Meningitis in your words

Samuel Cook's story

  • Location: England
  • Categories: Bacterial meningitis
  • Age: Baby 0-1
  • Relationship: Parent
  • Outcome: Bereavement
Samuel Cook

Meningitis stole young Sam’s life in just four-and-a-half hours.

My son Sam was 10 months old when he contracted this disease and I didn't have a clue what was happening or going on. Sam was normally a happy and giggly baby but on this day something wasn't quite right.

I had previously called a doctor out to see Sam a few days before he died and the doctor was annoyed with me for calling him out to a 'rash'. He told me I was a paranoid mother and I should not be wasting his or any doctor’s time.

So, when Sam was ill again a few days later. I was so scared to ring the doctors as I thought I was going to get the same reception again.

A huge smile

Sam had four spots near the corner of his eye when I left for work that morning. After giving my son a hug and kiss and in return getting a huge smile I left him with his dad for the day

Later in the day my partner phoned to say Sam wasn’t well and he did not want to eat or drink. As he was teething we put it down to him not wanting to eat and wanting to sleep most of the day.

When I returned home I lifted his T-shirt up and saw he had four spots on his chest; more like bruises on him and these were coming up rapidly. He had a very high temperature, cold hands and feet and was screaming in pain when he touched him. He also was sick and had diarrhoea.

I phoned the doctor’s at 6pm and it seemed like ages before they came round. They examined him and spoke to nurses at the hospital and we were told to head up to the children's ward in our local hospital. The doctor wasn't sure what was wrong with Sam and she thought he may have chicken pox.

Covered in bruises

We got to the children's ward and sat around for an hour before anyone came to see us. They took his temperature, which was rising, and examined him. By this time Sam looked like he had been in a fight; he was covered in bruises and was getting more and more uncomfortable when you touched him.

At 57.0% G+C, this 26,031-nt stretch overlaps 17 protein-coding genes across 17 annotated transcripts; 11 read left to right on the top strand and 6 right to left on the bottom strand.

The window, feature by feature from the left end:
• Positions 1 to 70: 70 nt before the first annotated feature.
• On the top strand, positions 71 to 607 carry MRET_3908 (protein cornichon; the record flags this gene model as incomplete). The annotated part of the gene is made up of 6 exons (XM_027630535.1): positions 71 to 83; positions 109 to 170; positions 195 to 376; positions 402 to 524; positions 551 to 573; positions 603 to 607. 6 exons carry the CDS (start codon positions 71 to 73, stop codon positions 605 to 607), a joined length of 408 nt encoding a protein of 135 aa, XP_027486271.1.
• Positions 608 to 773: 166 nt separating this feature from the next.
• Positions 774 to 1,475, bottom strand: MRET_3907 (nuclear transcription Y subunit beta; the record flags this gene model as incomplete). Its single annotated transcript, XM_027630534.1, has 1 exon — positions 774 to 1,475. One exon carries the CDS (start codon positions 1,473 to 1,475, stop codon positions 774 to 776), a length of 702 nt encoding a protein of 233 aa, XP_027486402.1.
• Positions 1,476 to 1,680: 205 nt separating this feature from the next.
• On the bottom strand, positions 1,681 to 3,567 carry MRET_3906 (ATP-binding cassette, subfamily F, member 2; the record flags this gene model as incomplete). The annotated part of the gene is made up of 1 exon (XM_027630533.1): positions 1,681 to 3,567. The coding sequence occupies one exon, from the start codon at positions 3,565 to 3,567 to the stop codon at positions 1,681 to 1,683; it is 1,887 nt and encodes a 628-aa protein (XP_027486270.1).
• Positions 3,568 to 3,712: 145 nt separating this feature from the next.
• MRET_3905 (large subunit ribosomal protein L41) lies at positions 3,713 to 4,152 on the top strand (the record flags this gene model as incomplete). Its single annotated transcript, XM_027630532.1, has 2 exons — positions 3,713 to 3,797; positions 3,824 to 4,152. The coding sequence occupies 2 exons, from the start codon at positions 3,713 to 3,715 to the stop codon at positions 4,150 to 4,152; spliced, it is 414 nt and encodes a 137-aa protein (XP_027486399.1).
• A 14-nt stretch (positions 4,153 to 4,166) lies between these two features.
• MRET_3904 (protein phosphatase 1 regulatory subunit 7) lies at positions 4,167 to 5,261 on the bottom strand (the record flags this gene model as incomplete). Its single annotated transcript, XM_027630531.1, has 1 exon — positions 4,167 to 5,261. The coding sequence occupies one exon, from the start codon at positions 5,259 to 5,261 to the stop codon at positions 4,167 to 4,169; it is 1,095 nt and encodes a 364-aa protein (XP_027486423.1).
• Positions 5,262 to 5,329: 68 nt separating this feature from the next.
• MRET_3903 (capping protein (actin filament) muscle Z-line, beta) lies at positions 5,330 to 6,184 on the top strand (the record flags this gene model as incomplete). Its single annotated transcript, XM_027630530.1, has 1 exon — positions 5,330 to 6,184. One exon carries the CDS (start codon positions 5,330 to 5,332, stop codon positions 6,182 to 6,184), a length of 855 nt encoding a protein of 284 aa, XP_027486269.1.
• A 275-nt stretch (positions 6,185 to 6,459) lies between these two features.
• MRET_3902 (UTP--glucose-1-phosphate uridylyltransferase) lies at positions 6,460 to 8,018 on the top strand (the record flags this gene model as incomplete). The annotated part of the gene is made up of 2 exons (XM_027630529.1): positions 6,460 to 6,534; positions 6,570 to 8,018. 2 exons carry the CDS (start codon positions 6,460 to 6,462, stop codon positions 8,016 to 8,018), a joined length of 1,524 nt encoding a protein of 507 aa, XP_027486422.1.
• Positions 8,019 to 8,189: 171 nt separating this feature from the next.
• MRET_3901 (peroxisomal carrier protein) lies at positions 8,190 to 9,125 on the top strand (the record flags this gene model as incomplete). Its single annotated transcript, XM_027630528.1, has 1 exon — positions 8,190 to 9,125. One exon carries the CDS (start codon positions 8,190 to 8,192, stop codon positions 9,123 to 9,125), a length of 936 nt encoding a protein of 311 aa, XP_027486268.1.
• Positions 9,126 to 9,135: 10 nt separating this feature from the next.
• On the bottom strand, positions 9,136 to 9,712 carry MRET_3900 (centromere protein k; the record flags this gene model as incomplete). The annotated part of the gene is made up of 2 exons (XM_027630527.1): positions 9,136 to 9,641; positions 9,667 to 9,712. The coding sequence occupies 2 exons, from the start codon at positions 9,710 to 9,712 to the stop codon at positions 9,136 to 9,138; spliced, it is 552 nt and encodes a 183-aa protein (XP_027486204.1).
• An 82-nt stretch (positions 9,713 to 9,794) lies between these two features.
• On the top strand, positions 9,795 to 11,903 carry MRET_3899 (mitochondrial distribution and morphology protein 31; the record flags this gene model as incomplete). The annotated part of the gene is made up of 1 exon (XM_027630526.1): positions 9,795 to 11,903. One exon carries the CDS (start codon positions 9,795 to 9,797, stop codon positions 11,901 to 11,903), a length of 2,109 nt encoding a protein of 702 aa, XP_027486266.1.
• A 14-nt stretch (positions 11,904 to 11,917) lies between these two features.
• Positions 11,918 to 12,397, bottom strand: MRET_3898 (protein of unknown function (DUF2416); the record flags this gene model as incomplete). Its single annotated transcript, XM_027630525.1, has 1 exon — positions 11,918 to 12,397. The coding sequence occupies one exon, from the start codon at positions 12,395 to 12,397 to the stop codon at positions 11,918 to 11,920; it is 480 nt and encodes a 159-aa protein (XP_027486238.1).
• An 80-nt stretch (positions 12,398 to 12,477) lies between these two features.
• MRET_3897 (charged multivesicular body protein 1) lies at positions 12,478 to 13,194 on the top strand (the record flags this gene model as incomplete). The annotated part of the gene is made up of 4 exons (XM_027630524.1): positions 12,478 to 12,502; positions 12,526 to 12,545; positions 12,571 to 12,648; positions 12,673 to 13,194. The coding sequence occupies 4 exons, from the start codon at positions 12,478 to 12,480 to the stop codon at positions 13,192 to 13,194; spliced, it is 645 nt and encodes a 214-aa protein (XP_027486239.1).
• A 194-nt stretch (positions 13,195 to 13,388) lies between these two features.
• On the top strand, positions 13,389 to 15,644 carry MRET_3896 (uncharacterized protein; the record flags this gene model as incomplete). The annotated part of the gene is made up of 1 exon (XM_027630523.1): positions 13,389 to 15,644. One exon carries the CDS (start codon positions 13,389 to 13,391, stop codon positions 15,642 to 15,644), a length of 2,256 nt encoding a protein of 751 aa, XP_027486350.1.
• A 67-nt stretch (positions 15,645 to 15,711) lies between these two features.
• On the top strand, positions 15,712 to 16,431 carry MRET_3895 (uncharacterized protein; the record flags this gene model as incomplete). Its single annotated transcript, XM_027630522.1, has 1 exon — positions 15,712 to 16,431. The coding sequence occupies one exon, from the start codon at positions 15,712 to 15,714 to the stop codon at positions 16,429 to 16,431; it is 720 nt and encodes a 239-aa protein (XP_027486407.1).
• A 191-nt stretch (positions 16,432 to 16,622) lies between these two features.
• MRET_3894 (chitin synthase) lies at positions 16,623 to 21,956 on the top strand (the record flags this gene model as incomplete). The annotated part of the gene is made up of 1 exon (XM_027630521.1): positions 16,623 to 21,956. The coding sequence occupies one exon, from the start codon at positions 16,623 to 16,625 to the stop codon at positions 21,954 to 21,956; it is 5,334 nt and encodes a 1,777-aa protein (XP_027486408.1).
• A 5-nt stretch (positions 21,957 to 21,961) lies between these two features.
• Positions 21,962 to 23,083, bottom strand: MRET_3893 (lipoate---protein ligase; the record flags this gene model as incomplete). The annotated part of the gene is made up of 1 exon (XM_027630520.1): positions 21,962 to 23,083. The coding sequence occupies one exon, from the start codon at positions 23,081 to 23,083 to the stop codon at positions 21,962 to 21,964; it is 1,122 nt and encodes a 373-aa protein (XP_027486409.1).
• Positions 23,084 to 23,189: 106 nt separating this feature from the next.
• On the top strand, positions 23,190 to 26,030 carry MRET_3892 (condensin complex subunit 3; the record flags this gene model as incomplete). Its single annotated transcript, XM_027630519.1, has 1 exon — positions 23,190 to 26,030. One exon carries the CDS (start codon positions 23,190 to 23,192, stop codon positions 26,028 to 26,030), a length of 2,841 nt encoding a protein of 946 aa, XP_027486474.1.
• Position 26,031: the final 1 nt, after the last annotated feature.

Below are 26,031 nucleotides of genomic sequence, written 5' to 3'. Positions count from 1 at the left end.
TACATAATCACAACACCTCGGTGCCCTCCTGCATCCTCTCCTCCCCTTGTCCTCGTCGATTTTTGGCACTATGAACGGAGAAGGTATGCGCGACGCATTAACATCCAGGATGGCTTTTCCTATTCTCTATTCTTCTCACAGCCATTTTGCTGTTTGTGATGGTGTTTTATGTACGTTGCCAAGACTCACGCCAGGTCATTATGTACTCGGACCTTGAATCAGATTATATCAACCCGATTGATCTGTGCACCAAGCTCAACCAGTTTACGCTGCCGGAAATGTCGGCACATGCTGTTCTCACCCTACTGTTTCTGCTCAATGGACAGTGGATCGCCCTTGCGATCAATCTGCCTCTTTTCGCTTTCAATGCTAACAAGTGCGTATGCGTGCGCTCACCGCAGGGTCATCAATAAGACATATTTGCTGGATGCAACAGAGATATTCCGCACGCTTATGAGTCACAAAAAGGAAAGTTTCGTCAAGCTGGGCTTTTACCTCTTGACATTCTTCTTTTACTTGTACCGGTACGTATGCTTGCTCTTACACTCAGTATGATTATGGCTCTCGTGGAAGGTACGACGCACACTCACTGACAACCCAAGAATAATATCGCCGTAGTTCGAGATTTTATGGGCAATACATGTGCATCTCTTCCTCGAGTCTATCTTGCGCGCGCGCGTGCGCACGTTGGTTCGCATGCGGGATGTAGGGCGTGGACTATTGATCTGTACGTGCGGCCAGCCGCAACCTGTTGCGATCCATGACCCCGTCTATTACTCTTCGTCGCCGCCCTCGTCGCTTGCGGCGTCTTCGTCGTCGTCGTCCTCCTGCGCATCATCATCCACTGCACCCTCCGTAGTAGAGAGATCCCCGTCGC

"I have never felt so hopeless; my baby was in pain and there was nothing I could do to help him."

We got told that he would need a lumbar puncture to find out what was wrong with him. I have never felt so hopeless; my baby was in pain and there was nothing I could do to help him.

The nurses came into the room and they said as he was drinking it was a good sign and one of us should go home and collect overnight clothes and more milk for Sam. This was the last time I saw my son alive.

Flung himself backwards

As I left the room Sam had arched his back and flung himself backwards. My partner was holding Sam and I told him to mind his head as Sam had flung himself back so quickly.

I left the room then at 10.00pm and wanted to be as quick as I could before I returned as I didn't want to be away from him for too long. I never saw my son alive again.

In my absence Sam had a cardiac arrest and died in his dad’s arms minutes after I walked out of the door. My partner felt Sam’s heart beat quickly three times before it stopped and he had to stand there and watch the nurses and doctors trying for 30 minutes to revive him. He was confirmed dead at 10.30pm.

When I returned to the ward I was greeted by two nurses and they tried to explain to me what had happened. I didn't listen; I ran back to the room to see my son and sat with him, not wanting to let him go.

Sam had contracted meningococcal meningitis and septicaemia and within four-and-a-half hours he had died - something that will stay with me for the rest of my life. The guilt of walking away and leaving him will haunt me forever.

Kat Cook
August 2018

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